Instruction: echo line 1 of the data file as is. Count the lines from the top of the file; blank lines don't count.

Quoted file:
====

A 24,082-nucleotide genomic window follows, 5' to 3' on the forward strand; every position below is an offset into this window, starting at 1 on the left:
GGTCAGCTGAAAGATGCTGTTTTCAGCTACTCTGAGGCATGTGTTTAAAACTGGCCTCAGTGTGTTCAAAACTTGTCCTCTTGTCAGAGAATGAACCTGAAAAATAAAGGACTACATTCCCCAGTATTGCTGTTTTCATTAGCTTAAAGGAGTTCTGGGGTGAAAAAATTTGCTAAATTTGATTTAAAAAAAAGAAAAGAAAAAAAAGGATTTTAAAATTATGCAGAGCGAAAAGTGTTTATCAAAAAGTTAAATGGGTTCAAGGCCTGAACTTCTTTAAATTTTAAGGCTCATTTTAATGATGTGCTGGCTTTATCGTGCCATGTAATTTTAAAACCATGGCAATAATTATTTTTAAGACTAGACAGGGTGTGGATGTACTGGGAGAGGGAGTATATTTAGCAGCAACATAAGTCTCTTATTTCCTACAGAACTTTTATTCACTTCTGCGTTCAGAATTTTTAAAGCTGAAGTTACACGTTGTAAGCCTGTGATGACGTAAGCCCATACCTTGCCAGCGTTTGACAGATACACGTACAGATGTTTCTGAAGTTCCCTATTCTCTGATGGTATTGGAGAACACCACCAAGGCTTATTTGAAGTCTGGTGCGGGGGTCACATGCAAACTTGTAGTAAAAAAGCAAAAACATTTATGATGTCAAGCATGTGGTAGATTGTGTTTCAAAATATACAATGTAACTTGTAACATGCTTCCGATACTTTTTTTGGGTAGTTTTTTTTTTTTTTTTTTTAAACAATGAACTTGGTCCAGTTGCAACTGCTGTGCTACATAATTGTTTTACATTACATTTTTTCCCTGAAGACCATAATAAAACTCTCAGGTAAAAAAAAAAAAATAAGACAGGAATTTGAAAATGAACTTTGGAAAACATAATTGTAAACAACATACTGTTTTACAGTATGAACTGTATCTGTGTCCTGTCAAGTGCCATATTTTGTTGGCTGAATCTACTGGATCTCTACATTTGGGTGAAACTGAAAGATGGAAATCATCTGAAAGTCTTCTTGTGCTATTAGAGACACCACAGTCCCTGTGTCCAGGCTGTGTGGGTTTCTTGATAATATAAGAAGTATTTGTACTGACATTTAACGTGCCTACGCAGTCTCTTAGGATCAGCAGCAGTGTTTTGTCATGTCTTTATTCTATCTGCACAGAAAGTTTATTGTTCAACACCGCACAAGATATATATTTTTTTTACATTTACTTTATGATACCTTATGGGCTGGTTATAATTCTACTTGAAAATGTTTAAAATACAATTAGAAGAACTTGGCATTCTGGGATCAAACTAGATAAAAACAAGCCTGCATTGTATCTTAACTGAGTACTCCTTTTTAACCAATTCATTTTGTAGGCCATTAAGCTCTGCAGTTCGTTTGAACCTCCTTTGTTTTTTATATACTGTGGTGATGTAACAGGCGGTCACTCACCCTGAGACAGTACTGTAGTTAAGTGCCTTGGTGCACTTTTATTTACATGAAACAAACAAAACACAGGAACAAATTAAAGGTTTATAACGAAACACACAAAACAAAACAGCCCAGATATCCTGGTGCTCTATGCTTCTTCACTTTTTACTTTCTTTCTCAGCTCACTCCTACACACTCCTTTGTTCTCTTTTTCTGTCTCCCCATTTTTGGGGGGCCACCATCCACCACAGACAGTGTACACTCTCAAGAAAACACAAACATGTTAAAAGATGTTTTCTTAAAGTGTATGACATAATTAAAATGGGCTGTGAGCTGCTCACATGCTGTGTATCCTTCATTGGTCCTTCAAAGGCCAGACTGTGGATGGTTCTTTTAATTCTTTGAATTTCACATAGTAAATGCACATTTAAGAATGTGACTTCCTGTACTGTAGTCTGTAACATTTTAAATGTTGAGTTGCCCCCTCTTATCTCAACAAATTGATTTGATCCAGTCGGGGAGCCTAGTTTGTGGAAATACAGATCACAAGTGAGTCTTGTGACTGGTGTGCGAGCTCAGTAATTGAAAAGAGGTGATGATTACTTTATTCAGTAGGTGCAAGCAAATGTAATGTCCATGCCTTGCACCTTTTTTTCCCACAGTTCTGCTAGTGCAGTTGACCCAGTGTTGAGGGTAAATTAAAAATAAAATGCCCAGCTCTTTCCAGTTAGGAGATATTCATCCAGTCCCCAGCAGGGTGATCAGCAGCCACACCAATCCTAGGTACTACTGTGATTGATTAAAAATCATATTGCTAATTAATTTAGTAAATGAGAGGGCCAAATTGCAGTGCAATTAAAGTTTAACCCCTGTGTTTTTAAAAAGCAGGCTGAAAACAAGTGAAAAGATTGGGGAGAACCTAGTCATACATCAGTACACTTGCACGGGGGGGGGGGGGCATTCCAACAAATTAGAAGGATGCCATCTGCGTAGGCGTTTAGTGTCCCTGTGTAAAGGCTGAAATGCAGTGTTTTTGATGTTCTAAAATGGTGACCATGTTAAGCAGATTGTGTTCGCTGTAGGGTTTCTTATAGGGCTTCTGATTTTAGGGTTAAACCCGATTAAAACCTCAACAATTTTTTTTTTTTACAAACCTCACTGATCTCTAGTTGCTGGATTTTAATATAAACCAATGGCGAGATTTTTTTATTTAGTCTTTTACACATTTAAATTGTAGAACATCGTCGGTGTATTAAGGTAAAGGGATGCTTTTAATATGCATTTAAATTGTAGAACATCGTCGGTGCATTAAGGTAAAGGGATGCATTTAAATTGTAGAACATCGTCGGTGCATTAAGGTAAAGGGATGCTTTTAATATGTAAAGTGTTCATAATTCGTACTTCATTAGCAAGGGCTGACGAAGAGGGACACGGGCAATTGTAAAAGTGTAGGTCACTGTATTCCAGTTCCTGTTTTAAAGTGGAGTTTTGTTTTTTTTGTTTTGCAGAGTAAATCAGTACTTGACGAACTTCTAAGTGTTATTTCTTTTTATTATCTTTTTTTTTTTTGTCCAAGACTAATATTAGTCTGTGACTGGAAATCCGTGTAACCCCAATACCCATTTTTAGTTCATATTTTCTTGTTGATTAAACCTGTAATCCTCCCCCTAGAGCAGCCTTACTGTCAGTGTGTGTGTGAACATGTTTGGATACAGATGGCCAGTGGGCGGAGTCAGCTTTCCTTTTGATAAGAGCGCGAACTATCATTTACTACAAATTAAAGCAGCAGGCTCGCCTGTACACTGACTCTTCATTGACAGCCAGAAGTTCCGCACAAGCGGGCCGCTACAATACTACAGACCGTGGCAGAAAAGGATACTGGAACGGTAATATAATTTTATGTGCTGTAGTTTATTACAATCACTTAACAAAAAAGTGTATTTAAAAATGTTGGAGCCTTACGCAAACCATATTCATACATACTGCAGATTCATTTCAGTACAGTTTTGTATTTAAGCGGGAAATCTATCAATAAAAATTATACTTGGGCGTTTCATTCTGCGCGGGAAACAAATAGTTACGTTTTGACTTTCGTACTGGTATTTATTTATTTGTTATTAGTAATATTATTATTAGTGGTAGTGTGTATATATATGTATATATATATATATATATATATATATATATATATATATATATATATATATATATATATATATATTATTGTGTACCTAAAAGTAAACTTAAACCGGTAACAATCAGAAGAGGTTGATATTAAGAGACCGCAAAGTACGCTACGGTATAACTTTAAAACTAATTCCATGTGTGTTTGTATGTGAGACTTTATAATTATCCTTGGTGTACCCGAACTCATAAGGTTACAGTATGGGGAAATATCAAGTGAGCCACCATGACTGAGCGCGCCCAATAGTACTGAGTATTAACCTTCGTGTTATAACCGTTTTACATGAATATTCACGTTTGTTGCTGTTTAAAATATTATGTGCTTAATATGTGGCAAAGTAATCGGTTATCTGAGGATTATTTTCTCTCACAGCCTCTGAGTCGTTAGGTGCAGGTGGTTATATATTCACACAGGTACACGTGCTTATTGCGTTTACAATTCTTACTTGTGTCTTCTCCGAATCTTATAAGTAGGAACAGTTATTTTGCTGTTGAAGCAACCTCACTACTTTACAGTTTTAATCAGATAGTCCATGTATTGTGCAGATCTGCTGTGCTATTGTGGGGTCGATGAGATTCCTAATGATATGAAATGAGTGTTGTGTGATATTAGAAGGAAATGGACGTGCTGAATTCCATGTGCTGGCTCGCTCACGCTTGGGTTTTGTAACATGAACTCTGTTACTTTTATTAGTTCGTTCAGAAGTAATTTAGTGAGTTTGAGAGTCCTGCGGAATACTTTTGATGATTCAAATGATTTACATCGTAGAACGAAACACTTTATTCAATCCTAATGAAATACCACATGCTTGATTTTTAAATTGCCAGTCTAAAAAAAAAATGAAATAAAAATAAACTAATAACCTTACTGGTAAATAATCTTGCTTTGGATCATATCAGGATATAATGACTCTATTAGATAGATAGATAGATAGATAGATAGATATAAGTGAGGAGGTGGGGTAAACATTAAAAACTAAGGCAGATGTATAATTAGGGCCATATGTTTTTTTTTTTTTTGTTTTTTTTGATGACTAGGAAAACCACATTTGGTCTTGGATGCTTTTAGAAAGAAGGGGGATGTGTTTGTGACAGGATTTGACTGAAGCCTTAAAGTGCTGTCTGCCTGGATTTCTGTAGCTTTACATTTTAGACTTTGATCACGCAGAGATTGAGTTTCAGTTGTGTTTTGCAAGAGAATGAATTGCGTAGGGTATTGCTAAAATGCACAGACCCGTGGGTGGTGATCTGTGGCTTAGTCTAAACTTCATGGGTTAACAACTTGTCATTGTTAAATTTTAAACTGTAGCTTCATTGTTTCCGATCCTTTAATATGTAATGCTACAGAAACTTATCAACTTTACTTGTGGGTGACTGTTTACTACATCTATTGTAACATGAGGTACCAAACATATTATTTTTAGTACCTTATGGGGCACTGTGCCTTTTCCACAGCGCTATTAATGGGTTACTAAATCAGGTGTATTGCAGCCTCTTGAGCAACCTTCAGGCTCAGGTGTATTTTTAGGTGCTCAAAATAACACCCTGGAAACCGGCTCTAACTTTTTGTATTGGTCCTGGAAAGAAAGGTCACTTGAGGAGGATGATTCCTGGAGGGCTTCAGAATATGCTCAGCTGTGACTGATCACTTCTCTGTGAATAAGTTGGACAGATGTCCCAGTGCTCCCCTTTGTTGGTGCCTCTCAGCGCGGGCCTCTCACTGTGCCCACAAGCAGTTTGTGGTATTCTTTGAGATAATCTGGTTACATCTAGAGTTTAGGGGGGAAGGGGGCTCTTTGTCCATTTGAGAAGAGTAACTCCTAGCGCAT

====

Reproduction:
A 24,082-nucleotide genomic window follows, 5' to 3' on the forward strand; every position below is an offset into this window, starting at 1 on the left: